Business owners can and pay less tax as a result, which make tax deductions so beneficial.
But tax deductions are just one piece of the puzzle. Keep reading to uncover more ways to minimize your tax bill.
Loophole #2: Avoiding Self-Employment Tax
As a small business owner, self-employment (SE) tax for Social Security and Medicare can be a huge burden.
W-2 Employees are also burdened with this tax.
But as a business owner, you can minimize this a large portion of this tax.
Here is how:
First, claim all possible business deductions to reduce your net taxable income. The lower your profit, the lower the SE tax.
Next, you can elect S-Corp status for your business structure instead of a sole proprietorship or partnership.
S-Corporations do not pay any self-employment tax.
Instead, you would be required to take a W-2 salary that is subject to social security and medicare taxes.
But now, your distributions from the S-Corp will not be subject to any self-employment tax.
And you can set a W-2 salary for yourself that is much lower than your S-Corp profits, as long as that salary is “reasonable”.
Here is a simple example:
If you earn $150,000 as a Sole Proprietor, you would be subject to almost $23,000 in self-employment tax.
But if you switched to an S-Corp and paid yourself a $60,000 W-2 salary, you would save $13,820 in taxes!
Here is the breakdown:
Operating as a sole proprietor, LLC, or partnership means paying self-employment tax on 100% of your net business income.
Whereas as an S-Corp, you could reduce your exposure to this tax by 50-70% in most cases.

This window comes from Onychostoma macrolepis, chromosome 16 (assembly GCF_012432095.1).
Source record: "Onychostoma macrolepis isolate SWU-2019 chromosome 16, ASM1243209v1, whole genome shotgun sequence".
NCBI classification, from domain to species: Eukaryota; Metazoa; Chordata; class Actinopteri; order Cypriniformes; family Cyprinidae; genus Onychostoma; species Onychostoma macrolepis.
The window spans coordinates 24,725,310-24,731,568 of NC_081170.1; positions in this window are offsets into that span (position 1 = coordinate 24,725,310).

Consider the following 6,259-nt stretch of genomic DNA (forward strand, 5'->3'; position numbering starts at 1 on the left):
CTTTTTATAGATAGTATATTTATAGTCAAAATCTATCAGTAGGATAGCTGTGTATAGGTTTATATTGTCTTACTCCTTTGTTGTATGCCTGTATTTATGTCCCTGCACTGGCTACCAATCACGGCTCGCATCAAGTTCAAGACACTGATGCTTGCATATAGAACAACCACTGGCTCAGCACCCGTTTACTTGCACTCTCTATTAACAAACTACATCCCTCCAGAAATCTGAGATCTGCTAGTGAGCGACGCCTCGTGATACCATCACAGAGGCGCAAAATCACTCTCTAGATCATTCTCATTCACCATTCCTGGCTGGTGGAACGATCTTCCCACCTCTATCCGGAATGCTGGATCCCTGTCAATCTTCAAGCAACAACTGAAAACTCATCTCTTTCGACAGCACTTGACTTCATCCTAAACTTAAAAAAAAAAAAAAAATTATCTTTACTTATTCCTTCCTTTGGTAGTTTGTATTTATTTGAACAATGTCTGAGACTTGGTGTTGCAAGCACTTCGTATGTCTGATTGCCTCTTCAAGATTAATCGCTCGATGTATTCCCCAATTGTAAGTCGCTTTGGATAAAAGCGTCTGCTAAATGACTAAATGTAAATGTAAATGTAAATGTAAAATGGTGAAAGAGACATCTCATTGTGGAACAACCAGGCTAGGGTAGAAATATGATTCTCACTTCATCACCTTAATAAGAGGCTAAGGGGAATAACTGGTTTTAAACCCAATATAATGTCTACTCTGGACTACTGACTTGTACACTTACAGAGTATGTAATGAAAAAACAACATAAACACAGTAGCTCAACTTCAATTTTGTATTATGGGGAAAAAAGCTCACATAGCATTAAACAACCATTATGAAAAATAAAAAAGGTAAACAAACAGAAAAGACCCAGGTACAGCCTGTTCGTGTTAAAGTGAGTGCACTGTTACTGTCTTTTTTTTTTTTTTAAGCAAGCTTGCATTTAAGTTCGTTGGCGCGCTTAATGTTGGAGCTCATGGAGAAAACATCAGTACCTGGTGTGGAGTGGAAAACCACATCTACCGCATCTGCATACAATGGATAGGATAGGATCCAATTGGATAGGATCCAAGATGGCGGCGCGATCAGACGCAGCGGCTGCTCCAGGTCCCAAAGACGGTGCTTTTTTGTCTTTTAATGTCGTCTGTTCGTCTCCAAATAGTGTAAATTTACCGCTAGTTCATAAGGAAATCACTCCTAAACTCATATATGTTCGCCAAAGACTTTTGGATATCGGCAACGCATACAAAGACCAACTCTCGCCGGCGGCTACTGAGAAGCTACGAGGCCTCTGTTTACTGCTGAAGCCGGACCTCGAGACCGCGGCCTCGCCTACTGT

As you can see, the ability to avoid self-employment tax can save you thousands of dollars in taxes.
But be sure to consult a tax professional before making a switch, as there is much more to consider.
Loophole #3: Sheltering More Income in Retirement Accounts
Another major tax loophole for entrepreneurs are supersized retirement accounts with large contribution limits.
Business owners can use accounts like Solo 401Ks and SEP IRAs to contribute almost 10x more than individuals with traditional IRAs.
For example, in 2023, you can only put $6,500 into a regular IRA. But with a Solo 401K, you can contribute up to $66,000!
Every dollar you contribute reduces your current taxable income. Then your savings compound tax-free over time.
If you’re fully funding a Solo 401K up to the $66,000 limit, you’ll be able to erase $66,000 of taxable income for the year.
At a 25% tax rate, that’s $16,500 in immediate tax savings. Plus, your funds grow tax-free for decades.
Loophole #4: The Augusta Strategy
Would you rent your personal residence to your business to save on taxes?
You can with the Augusta Strategy.
This has two primary benefits:
- The business can pay you to rent your personal residence for an event. The expense it pays you is tax-deductible.